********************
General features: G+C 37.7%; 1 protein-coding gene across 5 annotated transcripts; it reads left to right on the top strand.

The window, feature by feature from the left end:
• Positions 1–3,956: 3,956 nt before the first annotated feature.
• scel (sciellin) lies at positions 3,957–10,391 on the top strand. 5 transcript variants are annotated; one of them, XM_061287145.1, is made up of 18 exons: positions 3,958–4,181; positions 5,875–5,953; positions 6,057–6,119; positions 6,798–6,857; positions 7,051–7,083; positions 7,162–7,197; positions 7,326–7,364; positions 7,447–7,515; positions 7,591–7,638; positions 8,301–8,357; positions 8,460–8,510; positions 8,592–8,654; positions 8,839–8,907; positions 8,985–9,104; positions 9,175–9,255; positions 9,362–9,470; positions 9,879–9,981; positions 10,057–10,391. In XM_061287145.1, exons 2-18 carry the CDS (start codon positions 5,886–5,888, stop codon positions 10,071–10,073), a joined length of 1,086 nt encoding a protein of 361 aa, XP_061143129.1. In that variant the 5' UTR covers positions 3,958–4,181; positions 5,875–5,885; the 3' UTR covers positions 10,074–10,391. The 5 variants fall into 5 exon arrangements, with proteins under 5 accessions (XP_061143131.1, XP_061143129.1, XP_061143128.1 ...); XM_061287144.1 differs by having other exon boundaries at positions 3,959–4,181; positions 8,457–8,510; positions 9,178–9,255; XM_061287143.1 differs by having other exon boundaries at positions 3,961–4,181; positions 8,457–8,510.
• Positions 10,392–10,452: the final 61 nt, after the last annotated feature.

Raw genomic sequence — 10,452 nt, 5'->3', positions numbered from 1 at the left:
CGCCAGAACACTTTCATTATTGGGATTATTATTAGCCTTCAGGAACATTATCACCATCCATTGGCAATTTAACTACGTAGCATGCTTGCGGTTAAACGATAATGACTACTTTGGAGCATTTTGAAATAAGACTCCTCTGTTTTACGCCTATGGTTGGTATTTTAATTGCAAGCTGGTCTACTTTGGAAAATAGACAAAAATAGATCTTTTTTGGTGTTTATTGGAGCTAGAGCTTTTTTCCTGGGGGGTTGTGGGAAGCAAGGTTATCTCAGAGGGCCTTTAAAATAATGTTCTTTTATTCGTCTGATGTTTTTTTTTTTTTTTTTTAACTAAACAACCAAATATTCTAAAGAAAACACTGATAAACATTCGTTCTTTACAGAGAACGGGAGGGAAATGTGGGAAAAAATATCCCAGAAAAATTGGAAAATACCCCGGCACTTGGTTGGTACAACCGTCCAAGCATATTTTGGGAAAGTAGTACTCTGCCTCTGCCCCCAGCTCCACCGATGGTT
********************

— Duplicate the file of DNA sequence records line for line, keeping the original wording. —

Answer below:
General features: G+C 37.7%; 1 protein-coding gene across 5 annotated transcripts; it reads left to right on the top strand.

The window, feature by feature from the left end:
• Positions 1–3,956: 3,956 nt before the first annotated feature.
• scel (sciellin) lies at positions 3,957–10,391 on the top strand. 5 transcript variants are annotated; one of them, XM_061287145.1, is made up of 18 exons: positions 3,958–4,181; positions 5,875–5,953; positions 6,057–6,119; positions 6,798–6,857; positions 7,051–7,083; positions 7,162–7,197; positions 7,326–7,364; positions 7,447–7,515; positions 7,591–7,638; positions 8,301–8,357; positions 8,460–8,510; positions 8,592–8,654; positions 8,839–8,907; positions 8,985–9,104; positions 9,175–9,255; positions 9,362–9,470; positions 9,879–9,981; positions 10,057–10,391. In XM_061287145.1, exons 2-18 carry the CDS (start codon positions 5,886–5,888, stop codon positions 10,071–10,073), a joined length of 1,086 nt encoding a protein of 361 aa, XP_061143129.1. In that variant the 5' UTR covers positions 3,958–4,181; positions 5,875–5,885; the 3' UTR covers positions 10,074–10,391. The 5 variants fall into 5 exon arrangements, with proteins under 5 accessions (XP_061143131.1, XP_061143129.1, XP_061143128.1 ...); XM_061287144.1 differs by having other exon boundaries at positions 3,959–4,181; positions 8,457–8,510; positions 9,178–9,255; XM_061287143.1 differs by having other exon boundaries at positions 3,961–4,181; positions 8,457–8,510.
• Positions 10,392–10,452: the final 61 nt, after the last annotated feature.

Raw genomic sequence — 10,452 nt, 5'->3', positions numbered from 1 at the left:
CGCCAGAACACTTTCATTATTGGGATTATTATTAGCCTTCAGGAACATTATCACCATCCATTGGCAATTTAACTACGTAGCATGCTTGCGGTTAAACGATAATGACTACTTTGGAGCATTTTGAAATAAGACTCCTCTGTTTTACGCCTATGGTTGGTATTTTAATTGCAAGCTGGTCTACTTTGGAAAATAGACAAAAATAGATCTTTTTTGGTGTTTATTGGAGCTAGAGCTTTTTTCCTGGGGGGTTGTGGGAAGCAAGGTTATCTCAGAGGGCCTTTAAAATAATGTTCTTTTATTCGTCTGATGTTTTTTTTTTTTTTTTTTAACTAAACAACCAAATATTCTAAAGAAAACACTGATAAACATTCGTTCTTTACAGAGAACGGGAGGGAAATGTGGGAAAAAATATCCCAGAAAAATTGGAAAATACCCCGGCACTTGGTTGGTACAACCGTCCAAGCATATTTTGGGAAAGTAGTACTCTGCCTCTGCCCCCAGCTCCACCGATGGTT